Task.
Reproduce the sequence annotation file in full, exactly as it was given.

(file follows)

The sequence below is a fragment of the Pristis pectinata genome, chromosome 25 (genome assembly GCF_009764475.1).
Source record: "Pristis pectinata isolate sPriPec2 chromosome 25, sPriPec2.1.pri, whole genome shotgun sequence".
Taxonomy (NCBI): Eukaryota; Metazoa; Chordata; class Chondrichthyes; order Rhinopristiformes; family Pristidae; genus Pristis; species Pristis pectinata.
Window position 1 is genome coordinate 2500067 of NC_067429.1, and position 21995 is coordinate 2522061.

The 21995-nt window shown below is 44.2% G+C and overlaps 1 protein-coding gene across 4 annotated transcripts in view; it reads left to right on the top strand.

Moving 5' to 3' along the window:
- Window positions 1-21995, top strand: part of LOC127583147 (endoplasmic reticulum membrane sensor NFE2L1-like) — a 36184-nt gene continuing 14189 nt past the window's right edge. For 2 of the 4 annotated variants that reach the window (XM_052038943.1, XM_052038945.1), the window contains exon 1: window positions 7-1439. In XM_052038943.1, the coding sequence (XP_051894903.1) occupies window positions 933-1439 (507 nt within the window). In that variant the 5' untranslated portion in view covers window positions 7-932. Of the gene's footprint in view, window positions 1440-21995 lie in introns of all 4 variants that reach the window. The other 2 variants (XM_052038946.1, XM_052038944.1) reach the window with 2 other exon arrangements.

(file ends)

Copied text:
The sequence below is a fragment of the Pristis pectinata genome, chromosome 25 (genome assembly GCF_009764475.1).
Source record: "Pristis pectinata isolate sPriPec2 chromosome 25, sPriPec2.1.pri, whole genome shotgun sequence".
Taxonomy (NCBI): Eukaryota; Metazoa; Chordata; class Chondrichthyes; order Rhinopristiformes; family Pristidae; genus Pristis; species Pristis pectinata.
Window position 1 is genome coordinate 2500067 of NC_067429.1, and position 21995 is coordinate 2522061.

The 21995-nt window shown below is 44.2% G+C and overlaps 1 protein-coding gene across 4 annotated transcripts in view; it reads left to right on the top strand.

Moving 5' to 3' along the window:
- Window positions 1-21995, top strand: part of LOC127583147 (endoplasmic reticulum membrane sensor NFE2L1-like) — a 36184-nt gene continuing 14189 nt past the window's right edge. For 2 of the 4 annotated variants that reach the window (XM_052038943.1, XM_052038945.1), the window contains exon 1: window positions 7-1439. In XM_052038943.1, the coding sequence (XP_051894903.1) occupies window positions 933-1439 (507 nt within the window). In that variant the 5' untranslated portion in view covers window positions 7-932. Of the gene's footprint in view, window positions 1440-21995 lie in introns of all 4 variants that reach the window. The other 2 variants (XM_052038946.1, XM_052038944.1) reach the window with 2 other exon arrangements.